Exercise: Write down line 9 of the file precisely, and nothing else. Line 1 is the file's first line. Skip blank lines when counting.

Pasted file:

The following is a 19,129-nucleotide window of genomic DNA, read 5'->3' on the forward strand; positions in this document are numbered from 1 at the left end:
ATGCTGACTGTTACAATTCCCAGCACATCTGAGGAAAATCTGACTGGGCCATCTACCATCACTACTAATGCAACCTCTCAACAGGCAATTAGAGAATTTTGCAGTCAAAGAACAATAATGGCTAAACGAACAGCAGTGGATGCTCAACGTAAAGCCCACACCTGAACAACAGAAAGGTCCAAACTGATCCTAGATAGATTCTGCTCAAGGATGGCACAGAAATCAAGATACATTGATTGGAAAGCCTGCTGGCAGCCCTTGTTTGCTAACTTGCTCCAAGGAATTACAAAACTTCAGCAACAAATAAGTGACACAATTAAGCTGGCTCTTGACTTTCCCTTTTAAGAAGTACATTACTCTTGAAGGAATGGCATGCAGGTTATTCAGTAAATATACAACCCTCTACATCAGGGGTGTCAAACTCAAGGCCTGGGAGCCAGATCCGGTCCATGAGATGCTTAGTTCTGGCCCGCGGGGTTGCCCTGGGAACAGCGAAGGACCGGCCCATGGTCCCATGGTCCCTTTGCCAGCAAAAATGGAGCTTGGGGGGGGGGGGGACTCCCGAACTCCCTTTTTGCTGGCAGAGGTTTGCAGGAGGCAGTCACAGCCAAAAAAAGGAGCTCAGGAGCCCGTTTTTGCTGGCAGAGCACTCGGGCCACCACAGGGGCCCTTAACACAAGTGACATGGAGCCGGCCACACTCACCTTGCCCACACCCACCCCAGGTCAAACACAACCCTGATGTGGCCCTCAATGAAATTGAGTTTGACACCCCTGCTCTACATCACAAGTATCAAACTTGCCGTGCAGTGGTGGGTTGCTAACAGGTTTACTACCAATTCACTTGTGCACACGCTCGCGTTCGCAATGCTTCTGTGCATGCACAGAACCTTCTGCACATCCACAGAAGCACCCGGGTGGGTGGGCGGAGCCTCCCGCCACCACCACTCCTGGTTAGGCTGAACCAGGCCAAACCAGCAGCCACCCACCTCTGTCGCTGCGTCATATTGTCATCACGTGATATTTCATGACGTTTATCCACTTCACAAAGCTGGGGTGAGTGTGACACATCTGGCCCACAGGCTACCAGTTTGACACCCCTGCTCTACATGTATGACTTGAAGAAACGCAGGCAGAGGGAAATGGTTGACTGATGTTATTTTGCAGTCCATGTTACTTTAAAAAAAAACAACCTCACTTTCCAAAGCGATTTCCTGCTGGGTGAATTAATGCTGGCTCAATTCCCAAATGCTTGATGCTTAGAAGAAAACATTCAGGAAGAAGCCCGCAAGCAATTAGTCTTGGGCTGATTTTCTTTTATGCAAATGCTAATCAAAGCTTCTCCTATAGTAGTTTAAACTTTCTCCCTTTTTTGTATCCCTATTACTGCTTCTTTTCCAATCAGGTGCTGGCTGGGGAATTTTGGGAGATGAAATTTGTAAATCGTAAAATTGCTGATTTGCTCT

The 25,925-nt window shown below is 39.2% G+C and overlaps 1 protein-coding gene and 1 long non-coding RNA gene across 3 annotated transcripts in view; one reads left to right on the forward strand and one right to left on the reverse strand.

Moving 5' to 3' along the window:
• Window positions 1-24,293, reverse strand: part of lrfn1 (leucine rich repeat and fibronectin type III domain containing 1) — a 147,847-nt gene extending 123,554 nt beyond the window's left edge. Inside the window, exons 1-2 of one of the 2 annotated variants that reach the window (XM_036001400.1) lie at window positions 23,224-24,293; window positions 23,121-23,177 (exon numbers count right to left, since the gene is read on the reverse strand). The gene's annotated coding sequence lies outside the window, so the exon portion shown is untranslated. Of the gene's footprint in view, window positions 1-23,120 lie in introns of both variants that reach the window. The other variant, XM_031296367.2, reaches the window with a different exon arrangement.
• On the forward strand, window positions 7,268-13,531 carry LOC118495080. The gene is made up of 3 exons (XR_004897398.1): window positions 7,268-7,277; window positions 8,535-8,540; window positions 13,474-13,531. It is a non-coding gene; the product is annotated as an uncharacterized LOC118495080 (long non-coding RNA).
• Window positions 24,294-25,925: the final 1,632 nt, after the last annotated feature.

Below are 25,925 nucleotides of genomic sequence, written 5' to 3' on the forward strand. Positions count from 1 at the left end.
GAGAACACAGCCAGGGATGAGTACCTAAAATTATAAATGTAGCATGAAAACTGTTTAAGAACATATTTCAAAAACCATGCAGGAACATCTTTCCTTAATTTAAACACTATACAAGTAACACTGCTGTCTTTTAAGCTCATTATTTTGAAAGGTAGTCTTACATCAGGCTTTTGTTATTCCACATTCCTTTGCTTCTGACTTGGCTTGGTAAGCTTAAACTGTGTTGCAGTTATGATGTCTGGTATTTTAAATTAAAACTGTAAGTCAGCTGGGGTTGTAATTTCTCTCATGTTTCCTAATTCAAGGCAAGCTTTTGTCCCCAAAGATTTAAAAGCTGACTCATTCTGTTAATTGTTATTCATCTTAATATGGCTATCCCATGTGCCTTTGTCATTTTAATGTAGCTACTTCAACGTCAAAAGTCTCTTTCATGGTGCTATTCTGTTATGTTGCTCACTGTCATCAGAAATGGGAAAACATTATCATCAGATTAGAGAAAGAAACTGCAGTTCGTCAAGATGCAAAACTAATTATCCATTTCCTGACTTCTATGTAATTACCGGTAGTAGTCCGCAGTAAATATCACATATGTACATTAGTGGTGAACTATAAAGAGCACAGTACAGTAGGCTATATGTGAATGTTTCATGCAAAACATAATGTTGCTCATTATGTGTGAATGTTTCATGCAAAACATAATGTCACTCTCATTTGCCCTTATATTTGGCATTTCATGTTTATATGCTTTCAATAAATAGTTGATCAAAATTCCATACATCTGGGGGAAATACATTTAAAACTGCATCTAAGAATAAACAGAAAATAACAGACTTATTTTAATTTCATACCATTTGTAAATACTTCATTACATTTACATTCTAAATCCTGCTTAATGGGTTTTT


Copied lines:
GAGAACACAGCCAGGGATGAGTACCTAAAATTATAAATGTAGCATGAAAACTGTTTAAGAACATATTTCAAAAACCATGCAGGAACATCTTTCCTTAATTTAAACACTATACAAGTAACACTGCTGTCTTTTAAGCTCATTATTTTGAAAGGTAGTCTTACATCAGGCTTTTGTTATTCCACATTCCTTTGCTTCTGACTTGGCTTGGTAAGCTTAAACTGTGTTGCAGTTATGATGTCTGGTATTTTAAATTAAAACTGTAAGTCAGCTGGGGTTGTAATTTCTCTCATGTTTCCTAATTCAAGGCAAGCTTTTGTCCCCAAAGATTTAAAAGCTGACTCATTCTGTTAATTGTTATTCATCTTAATATGGCTATCCCATGTGCCTTTGTCATTTTAATGTAGCTACTTCAACGTCAAAAGTCTCTTTCATGGTGCTATTCTGTTATGTTGCTCACTGTCATCAGAAATGGGAAAACATTATCATCAGATTAGAGAAAGAAACTGCAGTTCGTCAAGATGCAAAACTAATTATCCATTTCCTGACTTCTATGTAATTACCGGTAGTAGTCCGCAGTAAATATCACATATGTACATTAGTGGTGAACTATAAAGAGCACAGTACAGTAGGCTATATGTGAATGTTTCATGCAAAACATAATGTTGCTCATTATGTGTGAATGTTTCATGCAAAACATAATGTCACTCTCATTTGCCCTTATATTTGGCATTTCATGTTTATATGCTTTCAATAAATAGTTGATCAAAATTCCATACATCTGGGGGAAATACATTTAAAACTGCATCTAAGAATAAACAGAAAATAACAGACTTATTTTAATTTCATACCATTTGTAAATACTTCATTACATTTACATTCTAAATCCTGCTTAATGGGTTTTT